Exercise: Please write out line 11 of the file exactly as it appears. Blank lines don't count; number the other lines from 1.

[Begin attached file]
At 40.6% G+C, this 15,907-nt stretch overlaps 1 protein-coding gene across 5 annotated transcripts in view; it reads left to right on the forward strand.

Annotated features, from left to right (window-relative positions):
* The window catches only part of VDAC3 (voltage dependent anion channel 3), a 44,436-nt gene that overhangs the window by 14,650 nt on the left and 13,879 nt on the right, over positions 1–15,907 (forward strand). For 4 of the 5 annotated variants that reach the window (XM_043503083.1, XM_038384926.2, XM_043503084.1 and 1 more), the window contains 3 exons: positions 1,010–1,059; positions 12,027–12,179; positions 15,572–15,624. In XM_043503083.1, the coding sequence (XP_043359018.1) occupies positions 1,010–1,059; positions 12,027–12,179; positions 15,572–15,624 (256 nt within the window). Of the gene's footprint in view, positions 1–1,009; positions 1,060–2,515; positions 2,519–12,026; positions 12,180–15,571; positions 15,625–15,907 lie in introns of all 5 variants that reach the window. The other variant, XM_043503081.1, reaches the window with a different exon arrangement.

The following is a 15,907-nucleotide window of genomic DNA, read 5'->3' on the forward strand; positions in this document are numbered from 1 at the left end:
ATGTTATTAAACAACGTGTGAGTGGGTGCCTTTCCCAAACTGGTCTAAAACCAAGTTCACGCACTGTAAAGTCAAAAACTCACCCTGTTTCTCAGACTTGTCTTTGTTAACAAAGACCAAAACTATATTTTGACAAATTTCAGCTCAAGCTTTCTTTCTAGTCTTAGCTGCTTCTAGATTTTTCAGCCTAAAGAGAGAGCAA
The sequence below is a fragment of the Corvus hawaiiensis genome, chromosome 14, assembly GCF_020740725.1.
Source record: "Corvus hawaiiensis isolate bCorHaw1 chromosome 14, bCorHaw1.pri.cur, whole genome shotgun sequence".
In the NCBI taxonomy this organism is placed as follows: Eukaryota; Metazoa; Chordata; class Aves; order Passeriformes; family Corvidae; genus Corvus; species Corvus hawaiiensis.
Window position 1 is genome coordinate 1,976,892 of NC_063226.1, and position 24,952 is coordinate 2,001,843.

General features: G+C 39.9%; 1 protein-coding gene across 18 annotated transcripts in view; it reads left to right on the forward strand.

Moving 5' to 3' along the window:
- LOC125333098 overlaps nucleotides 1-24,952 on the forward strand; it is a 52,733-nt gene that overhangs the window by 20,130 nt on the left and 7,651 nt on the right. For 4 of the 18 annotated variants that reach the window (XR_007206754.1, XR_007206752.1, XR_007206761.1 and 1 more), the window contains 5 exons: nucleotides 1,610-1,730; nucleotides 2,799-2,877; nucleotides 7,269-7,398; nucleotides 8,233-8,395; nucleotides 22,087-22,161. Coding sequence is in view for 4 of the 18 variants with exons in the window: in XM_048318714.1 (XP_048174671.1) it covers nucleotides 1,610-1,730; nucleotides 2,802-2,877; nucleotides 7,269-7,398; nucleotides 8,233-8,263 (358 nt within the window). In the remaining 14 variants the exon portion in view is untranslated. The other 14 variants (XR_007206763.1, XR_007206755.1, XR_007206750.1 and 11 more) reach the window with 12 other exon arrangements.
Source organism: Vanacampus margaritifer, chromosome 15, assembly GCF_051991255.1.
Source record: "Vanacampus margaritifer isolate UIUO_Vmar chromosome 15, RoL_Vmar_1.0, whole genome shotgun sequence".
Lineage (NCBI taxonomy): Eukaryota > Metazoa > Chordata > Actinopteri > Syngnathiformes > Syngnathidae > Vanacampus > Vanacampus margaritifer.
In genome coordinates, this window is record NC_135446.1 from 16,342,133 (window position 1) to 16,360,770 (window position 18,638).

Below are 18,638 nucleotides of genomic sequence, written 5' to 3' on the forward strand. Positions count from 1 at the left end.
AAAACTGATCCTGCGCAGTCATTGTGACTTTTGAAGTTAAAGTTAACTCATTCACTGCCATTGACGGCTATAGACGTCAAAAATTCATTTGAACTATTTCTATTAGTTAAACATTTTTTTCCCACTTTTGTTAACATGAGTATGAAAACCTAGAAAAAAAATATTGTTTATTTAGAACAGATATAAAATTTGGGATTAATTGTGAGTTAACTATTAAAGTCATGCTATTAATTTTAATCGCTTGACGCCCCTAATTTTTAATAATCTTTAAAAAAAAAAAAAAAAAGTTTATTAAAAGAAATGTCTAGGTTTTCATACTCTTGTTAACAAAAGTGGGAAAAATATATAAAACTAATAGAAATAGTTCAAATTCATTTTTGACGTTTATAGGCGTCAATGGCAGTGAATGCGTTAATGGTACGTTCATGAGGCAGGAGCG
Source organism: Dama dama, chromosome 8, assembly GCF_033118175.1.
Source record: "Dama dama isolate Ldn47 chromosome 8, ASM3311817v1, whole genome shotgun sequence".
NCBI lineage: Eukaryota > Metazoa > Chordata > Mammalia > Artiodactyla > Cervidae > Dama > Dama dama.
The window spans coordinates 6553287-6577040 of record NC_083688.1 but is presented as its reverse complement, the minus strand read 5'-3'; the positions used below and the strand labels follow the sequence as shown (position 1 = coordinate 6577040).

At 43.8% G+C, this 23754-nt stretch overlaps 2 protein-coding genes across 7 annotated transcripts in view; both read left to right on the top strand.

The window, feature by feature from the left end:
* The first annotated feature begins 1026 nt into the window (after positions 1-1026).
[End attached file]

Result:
Moving 5' to 3' along the window: